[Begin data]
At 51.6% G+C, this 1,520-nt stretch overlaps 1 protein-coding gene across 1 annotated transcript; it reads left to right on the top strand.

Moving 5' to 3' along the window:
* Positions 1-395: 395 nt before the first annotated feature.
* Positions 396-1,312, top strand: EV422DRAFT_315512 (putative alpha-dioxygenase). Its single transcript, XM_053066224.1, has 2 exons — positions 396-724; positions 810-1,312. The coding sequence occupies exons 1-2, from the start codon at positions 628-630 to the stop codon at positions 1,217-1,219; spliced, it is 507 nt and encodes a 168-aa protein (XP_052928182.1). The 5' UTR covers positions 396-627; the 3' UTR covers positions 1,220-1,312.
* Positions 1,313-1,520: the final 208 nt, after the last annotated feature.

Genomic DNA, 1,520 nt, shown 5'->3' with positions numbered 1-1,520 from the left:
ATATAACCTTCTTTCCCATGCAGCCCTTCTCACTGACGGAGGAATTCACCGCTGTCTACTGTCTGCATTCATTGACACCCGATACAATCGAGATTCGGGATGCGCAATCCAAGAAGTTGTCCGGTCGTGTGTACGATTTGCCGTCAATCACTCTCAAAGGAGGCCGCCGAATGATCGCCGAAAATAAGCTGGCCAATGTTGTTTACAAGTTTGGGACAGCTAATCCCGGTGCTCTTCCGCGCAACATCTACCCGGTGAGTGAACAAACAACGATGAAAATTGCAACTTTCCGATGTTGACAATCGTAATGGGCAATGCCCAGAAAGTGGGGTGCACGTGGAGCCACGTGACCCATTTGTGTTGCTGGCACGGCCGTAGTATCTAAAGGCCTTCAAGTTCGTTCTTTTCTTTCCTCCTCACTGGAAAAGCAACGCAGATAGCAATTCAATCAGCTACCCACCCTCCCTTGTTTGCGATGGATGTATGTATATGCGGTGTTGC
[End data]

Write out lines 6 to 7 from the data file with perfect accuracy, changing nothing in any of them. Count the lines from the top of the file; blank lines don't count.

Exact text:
Genomic DNA, 1,520 nt, shown 5'->3' with positions numbered 1-1,520 from the left:
ATATAACCTTCTTTCCCATGCAGCCCTTCTCACTGACGGAGGAATTCACCGCTGTCTACTGTCTGCATTCATTGACACCCGATACAATCGAGATTCGGGATGCGCAATCCAAGAAGTTGTCCGGTCGTGTGTACGATTTGCCGTCAATCACTCTCAAAGGAGGCCGCCGAATGATCGCCGAAAATAAGCTGGCCAATGTTGTTTACAAGTTTGGGACAGCTAATCCCGGTGCTCTTCCGCGCAACATCTACCCGGTGAGTGAACAAACAACGATGAAAATTGCAACTTTCCGATGTTGACAATCGTAATGGGCAATGCCCAGAAAGTGGGGTGCACGTGGAGCCACGTGACCCATTTGTGTTGCTGGCACGGCCGTAGTATCTAAAGGCCTTCAAGTTCGTTCTTTTCTTTCCTCCTCACTGGAAAAGCAACGCAGATAGCAATTCAATCAGCTACCCACCCTCCCTTGTTTGCGATGGATGTATGTATATGCGGTGTTGC